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    I must agree with you. I have been searching for anything that has to do with floating to med-surg floors. I have also been an ICU nurse for some time.(12yrs). We are presently in dispute with our hospital over low census days and having to use our own PTO time or having to have this same PTO time pro-rated if we don't. When we go into discussion with them, we have been told that they will use this very suggestion to us. That we can always float to a med=surg floor if we want to make up the time. Therefore, we need some ammunition to come back at them. Like, we are used to intense assessment of our patient so therefore would have a difficult time streamlining the assessment to fit a larger patient assignment given to us on the floor. OR getting use to the entirely different charting that comes with floor nursing.Finally, I agree with the statement that if the floor nurses don't have to come up to ICU then why should we have to float to the floor? We think that the hospital is not respecting that we have special training and are required to have certain skills to work in ICU. So treat us with some respect and don't require us to float to floors. A nurse is a nurse is a nurse.....NOT!!!!!
    Originally posted by BROWN_KK:
    Just curious what other nurses experiences were with floating. As an ICU nurse I am being told at my new place of employment that I must float essentially everywhere with as little as 30 min. orientation because it is a "lower level of care". Where is the respect for the organizational and assessment skills of the med-surg nurses who take care of these insane assignments of 10 or more patients? I simply do not possess these skills after 10+ years in an ICU. Why are they considered a "lower level of care"? And why do nurses endanger their licenses by taking assigments they are not really competent to handle? Where is JCAHO in all of this? I just do not get it!!!!!!!!!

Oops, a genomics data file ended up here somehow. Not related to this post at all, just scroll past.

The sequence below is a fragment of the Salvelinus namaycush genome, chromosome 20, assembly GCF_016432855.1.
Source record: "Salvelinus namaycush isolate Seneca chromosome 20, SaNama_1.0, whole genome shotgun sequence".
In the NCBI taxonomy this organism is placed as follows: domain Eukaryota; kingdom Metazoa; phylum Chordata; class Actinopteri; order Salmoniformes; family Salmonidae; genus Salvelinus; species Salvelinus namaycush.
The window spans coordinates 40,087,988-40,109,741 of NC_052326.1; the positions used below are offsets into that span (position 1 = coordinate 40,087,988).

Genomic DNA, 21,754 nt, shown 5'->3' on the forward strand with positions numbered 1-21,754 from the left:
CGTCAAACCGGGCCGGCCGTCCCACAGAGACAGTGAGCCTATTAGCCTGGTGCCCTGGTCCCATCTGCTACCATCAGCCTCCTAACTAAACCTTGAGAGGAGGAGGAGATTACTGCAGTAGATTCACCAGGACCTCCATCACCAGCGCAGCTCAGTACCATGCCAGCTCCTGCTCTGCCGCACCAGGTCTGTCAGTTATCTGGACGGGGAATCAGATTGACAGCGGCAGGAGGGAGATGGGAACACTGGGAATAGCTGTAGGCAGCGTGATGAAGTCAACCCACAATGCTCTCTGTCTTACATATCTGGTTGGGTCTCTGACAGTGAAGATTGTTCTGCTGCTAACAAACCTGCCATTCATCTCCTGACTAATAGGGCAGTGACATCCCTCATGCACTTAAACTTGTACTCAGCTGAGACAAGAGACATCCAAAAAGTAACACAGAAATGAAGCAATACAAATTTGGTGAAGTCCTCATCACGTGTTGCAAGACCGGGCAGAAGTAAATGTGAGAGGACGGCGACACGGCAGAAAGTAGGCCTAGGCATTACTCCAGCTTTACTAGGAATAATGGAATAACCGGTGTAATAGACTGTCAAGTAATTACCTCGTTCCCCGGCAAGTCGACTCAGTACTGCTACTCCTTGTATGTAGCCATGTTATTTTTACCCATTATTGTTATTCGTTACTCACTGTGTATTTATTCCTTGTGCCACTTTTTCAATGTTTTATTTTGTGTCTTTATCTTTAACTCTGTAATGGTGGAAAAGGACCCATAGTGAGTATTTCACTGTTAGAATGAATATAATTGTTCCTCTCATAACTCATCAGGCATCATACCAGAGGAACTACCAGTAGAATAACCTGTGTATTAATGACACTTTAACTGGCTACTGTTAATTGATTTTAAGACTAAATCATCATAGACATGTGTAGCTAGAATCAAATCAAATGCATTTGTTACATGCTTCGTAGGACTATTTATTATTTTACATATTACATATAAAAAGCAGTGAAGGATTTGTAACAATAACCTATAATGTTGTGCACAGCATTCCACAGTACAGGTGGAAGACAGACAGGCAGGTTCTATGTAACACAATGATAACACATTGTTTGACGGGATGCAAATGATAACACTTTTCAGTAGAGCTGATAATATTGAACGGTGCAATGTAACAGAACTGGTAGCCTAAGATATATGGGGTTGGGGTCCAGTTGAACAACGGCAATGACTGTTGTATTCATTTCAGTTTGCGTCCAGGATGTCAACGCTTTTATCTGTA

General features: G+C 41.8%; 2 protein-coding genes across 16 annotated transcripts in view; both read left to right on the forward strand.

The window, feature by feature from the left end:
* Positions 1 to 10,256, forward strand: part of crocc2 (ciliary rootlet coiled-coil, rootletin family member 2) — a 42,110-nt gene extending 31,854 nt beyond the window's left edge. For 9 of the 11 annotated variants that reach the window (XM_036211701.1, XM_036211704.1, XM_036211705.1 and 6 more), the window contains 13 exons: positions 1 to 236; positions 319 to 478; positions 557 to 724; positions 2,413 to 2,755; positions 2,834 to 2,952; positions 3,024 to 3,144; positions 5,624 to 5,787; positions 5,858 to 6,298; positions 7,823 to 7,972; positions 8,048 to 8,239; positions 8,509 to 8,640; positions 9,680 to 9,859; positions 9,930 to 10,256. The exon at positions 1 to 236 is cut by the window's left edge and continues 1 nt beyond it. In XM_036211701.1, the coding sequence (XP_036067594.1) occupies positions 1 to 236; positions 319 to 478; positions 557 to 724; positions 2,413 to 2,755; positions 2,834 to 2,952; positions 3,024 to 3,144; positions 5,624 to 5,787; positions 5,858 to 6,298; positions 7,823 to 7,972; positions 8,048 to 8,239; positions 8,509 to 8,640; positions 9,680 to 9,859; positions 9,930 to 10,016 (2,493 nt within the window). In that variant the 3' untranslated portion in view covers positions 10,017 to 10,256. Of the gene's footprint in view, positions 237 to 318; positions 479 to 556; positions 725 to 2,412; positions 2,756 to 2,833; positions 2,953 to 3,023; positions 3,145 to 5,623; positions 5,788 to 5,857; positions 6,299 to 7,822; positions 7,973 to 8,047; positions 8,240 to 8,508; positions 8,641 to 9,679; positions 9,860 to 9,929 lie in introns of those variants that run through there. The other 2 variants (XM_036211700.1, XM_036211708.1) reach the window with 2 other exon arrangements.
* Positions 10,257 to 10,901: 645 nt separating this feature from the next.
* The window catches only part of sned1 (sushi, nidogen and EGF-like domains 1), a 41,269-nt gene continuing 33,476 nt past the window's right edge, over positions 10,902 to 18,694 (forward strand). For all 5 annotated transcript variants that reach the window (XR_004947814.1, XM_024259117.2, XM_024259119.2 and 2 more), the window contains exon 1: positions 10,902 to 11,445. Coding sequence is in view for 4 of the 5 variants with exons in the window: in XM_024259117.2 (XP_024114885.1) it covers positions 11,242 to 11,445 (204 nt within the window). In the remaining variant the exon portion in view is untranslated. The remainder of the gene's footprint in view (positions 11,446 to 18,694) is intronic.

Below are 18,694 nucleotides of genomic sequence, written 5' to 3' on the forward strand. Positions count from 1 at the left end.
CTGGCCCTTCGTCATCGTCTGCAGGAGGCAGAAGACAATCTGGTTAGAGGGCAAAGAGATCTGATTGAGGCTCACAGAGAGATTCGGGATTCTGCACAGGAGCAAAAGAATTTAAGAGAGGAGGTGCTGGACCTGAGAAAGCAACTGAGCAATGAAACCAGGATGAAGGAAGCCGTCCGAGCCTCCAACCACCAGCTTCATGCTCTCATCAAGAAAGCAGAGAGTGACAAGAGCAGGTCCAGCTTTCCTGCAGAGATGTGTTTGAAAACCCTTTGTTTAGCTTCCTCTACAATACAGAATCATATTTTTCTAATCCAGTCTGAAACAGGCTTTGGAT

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    HEADS UP!!! You should never ever accept an assignment that you do not feel comfortable with. You make sure the charge person on the other floor knows what you will and will not do (ie if you give my meds then I will do more VS or whatever) and if you do receive such an assignment you should call the supervisor immediately and state the problem, and then you should write an anecdotal note to the director, your UM, their UM and the supervisor. If you have to be responsible for yourself, no one else will be. We have been floated to adult ICU's and we tell them that we will only act in an assistants description! Once you accept an assignment you are then held accountable, but if you refuse an assignment you consider unsafe, then you are saving yourself alot of trouble!

    Unfortunately, floating is becoming a fact of life for many of us and we need to take the bull by the horns!